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Not all Adamite is Created Equal…

…at least not in terms of fluorescence. As is the case with many fluorescent minerals, different specimens of the same mineral species can show tremendous variability in fluorescent response, even among those specimens collected from the same location. This is especially the case for those minerals that are dependent on the inclusion of extrinsic activators as part of their mechanism of fluorescence. The mineral adamite provides an excellent example of this phenomenon.

Adamite is a secondary zinc arsenate hydroxide found in zinc ore deposits containing arsenic-bearing minerals. One of the premier adamite locations is the Ojuela Mine, located in Mapimi, Durango, Mexico. Adamite from Mapimi often forms as attractive lime green crystals on a contrasting matrix of reddish/brown limonite, and is a highly desirable collector species due to its beautiful aesthetics. In addition to providing beautiful visible light display specimens, the adamite from Mapimi is also of interest to the collector of fluorescent minerals due to the brilliance of its green fluorescence under short wave UV. The fluorescent brightness of some Mapimi adamites rivals that of Franklin willemite. The green fluorescence in adamite is caused by the incorporation of minor amounts of an extrinsic activator, the uranyl ion [(UO2)2+], into the crystal structure of the adamite, causing classic “uranyl-activated” fluorescence under UV. However, as shown in the following example, the fluorescent response of Mapimi adamite is highly variable from specimen to specimen.

The following photograph shows two specimens of adamite from Mapimi, Mexico, as seen under visible light. One smaller specimen in the foreground, and a larger specimen in the background:

Two adamite specimens from the Ojuela Mine, Mapimi, Durango, Mexico.

Although these two pieces originated from the same location, when viewed under short wave UV (254nm) a significant difference is seen in the fluorescent response, with the smaller foreground piece showing brilliant green fluorescence, and the larger background piece only showing a dim response:

The same two adamite specimens, seen under short wave UV (254nm).

I have seen similar differences in the fluorescent response among many specimens of adamite that I have owned and seen at shows- the same mineral, the same location, but highly variable fluorescent response under UV.

I thought it would be interesting to conduct a quick experiment to determine a potential explanation for the difference in fluorescence between these two specimens. Using a Geiger counter (Ludlum Model 3 Survey Meter) I measured the radioactivity emitted by each of these two specimens to obtain an estimate of the relative uranium content of each.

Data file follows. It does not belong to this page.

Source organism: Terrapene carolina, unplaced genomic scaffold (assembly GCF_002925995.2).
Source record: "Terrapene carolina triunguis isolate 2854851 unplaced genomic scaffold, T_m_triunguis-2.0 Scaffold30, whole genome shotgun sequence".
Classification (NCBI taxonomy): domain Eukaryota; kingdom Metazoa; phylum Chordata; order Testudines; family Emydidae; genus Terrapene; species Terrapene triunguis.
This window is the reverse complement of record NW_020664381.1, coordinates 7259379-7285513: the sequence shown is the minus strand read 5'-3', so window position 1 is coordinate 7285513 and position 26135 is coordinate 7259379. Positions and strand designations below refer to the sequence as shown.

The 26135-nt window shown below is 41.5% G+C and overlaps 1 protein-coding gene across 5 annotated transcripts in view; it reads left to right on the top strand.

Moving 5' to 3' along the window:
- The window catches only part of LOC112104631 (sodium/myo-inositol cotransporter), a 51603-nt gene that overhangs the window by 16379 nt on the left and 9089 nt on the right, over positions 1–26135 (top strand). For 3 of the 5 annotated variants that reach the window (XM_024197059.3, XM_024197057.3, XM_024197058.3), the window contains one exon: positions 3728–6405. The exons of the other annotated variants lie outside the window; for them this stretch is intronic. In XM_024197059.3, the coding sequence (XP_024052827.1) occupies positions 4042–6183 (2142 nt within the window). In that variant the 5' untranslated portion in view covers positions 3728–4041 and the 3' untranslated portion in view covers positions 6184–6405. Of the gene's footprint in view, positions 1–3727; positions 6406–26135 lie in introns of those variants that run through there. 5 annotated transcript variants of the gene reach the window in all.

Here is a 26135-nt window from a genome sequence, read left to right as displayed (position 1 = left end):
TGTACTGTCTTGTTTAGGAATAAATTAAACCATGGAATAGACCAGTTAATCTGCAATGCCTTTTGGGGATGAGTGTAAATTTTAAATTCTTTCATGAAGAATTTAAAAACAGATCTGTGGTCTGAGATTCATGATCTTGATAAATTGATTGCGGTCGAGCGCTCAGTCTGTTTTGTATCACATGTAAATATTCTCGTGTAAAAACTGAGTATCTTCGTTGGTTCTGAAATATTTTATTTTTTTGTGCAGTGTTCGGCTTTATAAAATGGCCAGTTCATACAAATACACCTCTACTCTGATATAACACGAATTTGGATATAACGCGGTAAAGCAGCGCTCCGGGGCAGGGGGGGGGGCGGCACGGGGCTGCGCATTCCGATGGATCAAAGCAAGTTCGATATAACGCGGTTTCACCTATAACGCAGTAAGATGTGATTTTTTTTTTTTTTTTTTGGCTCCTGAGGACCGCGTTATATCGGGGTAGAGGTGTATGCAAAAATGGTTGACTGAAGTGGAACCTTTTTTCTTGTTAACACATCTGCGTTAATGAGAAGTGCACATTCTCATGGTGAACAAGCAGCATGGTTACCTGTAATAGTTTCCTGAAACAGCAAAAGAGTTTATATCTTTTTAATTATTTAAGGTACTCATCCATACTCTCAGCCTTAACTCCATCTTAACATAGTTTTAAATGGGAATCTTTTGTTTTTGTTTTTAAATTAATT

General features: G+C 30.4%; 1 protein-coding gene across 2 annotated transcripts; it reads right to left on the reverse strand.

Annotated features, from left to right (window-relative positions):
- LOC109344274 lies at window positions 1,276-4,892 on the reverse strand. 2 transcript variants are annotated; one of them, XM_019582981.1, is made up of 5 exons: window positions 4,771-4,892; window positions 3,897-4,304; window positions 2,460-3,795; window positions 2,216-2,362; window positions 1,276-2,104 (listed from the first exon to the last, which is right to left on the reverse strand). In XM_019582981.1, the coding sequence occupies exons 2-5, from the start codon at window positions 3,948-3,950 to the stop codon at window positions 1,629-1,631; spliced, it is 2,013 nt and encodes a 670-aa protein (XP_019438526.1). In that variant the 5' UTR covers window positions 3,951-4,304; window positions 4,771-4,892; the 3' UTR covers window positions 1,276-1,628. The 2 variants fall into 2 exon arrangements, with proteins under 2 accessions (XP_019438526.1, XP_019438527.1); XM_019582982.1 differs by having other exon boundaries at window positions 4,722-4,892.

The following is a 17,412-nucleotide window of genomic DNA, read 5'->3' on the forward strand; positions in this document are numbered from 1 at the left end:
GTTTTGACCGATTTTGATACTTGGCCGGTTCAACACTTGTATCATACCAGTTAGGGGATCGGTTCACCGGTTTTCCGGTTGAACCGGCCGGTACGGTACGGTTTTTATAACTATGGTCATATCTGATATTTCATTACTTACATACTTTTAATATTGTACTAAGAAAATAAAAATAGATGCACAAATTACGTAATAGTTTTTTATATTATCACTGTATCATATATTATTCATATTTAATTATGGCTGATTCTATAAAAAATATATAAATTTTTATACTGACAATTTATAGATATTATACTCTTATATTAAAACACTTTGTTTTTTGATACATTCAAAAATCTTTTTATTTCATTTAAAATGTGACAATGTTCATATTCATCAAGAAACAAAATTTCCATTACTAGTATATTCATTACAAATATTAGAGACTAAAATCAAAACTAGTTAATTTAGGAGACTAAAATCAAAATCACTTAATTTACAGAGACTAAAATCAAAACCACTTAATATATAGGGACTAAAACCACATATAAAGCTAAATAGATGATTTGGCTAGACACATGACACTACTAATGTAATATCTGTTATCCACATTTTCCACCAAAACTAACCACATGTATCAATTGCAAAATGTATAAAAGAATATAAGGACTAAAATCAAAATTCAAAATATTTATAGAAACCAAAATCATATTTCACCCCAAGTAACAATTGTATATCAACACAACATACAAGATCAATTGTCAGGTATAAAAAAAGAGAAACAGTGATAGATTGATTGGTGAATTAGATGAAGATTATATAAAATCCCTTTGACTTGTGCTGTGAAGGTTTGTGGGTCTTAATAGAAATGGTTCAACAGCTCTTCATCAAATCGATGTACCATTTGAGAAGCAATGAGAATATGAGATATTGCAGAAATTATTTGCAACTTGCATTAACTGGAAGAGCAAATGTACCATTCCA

Ludlum Model 3 Geiger Counter (survey meter)

The larger, dimly fluorescent specimen registered a count of approximately 80 counts per minute (cpm) at a distance of 1cm:

Radioactivity was measured at 80 cpm for the larger adamite specimen. [Note: The sensitivity of the survey meter was increased by 10x, therefore the readout shows a measurement that is 10 times higher than the actual value.]

The smaller, brightly fluorescent specimen was measured at approximately 200 cpm at 1 cm, indicative of a higher uranium content:

Radioactivity was measured at approx. 200 cpm for the smaller, brightly fluorescent adamite specimen. [Note: The sensitivity of the survey meter was increased by 10x, therefore the readout shows a measurement that is 10 times higher than the actual value.]

This result is highly correlative with the observed fluorescent response of the two specimens under short wave UV, suggesting that the higher level of radioactivity is indicative of a higher percentage of uranyl activator incorporated into the smaller adamite specimen, therefore resulting in a brighter fluorescent response.

Other factors may also influence the fluorescence of adamite. Iron is a known quencher of fluorescence, and is certainly present in the red/brown limonitic gossan matrix of these Mapimi adamites. Perhaps trace amounts of iron present in the adamite mineral structure also affects fluorescence.

These results are not definitive due to the very small sampling size; however, they do suggest that the uranyl content of Mapimi adamites is variable, and that higher uranyl percentages correlate with a brighter fluorescent response under UV. In the end, all adamites are not created equal. At least not in terms of fluorescent response. The purchase of a choice adamite specimen from the classic Mapimi, Mexico, location is no guarantee of a killer fluorescent specimen.


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